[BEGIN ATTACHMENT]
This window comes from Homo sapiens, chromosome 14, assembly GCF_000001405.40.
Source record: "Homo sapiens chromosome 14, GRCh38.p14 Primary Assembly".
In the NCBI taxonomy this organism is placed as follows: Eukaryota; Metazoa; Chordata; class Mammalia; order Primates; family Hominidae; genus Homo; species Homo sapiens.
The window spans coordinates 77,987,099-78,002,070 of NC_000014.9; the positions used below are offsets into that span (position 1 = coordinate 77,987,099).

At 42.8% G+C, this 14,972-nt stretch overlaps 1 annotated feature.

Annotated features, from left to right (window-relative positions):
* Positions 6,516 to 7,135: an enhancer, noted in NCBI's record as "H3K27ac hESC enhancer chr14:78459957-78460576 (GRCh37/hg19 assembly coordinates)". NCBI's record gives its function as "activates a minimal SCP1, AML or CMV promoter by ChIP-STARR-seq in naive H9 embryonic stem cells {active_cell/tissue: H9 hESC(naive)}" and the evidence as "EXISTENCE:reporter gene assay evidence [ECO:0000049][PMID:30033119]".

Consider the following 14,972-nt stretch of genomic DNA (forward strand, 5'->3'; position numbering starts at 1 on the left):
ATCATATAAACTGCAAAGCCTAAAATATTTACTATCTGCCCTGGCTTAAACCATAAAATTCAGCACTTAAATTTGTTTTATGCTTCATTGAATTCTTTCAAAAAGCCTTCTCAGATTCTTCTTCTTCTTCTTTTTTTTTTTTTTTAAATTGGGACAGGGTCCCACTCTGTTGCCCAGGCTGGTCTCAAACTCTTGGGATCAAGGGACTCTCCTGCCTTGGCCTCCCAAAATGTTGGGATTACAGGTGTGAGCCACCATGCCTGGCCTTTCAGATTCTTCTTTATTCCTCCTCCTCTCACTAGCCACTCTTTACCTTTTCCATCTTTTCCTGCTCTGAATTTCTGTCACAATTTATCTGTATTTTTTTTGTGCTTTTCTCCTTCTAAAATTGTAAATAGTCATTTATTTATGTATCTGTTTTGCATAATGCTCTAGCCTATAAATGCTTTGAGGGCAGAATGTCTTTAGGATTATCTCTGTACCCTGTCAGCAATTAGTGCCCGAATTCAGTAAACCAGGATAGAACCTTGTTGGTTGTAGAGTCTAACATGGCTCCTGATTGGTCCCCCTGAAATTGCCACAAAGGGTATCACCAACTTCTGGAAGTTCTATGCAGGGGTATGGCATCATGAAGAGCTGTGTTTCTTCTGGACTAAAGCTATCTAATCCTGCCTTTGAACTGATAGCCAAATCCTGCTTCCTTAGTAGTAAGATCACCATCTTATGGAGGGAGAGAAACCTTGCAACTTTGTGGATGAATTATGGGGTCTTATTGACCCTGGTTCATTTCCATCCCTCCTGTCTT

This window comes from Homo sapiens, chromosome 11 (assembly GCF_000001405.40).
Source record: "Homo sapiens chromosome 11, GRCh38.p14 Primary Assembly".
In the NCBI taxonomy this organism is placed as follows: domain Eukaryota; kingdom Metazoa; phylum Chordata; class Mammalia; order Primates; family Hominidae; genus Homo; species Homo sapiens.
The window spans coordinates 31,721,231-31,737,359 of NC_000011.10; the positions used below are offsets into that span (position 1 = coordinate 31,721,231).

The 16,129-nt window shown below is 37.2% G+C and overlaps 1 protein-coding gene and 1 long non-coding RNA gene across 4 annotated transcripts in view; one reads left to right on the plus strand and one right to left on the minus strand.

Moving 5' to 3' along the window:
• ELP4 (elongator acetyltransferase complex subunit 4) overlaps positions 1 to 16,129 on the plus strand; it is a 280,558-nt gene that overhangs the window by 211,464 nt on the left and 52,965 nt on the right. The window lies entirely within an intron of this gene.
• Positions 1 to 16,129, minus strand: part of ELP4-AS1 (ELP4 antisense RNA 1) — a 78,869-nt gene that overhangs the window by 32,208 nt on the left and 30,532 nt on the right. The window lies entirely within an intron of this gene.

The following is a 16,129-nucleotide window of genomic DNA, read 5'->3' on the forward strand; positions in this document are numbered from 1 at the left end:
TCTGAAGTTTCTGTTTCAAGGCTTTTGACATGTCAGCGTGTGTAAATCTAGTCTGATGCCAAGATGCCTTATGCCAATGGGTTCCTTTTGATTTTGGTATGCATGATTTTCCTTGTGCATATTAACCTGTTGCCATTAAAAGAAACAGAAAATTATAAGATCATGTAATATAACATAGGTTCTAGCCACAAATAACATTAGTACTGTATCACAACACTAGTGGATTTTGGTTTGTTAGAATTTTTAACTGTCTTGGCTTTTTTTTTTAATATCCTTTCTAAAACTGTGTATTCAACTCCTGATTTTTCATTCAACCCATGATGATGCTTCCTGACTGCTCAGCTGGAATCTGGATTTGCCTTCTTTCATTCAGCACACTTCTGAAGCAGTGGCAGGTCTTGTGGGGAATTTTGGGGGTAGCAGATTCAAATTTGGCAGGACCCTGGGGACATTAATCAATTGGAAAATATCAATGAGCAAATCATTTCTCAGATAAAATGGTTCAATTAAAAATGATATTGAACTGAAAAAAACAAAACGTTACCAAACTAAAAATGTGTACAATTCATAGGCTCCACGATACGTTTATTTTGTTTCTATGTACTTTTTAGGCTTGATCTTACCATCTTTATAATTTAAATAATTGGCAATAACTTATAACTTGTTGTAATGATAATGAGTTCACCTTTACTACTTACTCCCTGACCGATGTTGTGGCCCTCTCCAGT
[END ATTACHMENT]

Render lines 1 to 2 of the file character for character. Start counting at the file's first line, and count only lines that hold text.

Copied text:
This window comes from Homo sapiens, chromosome 14, assembly GCF_000001405.40.
Source record: "Homo sapiens chromosome 14, GRCh38.p14 Primary Assembly".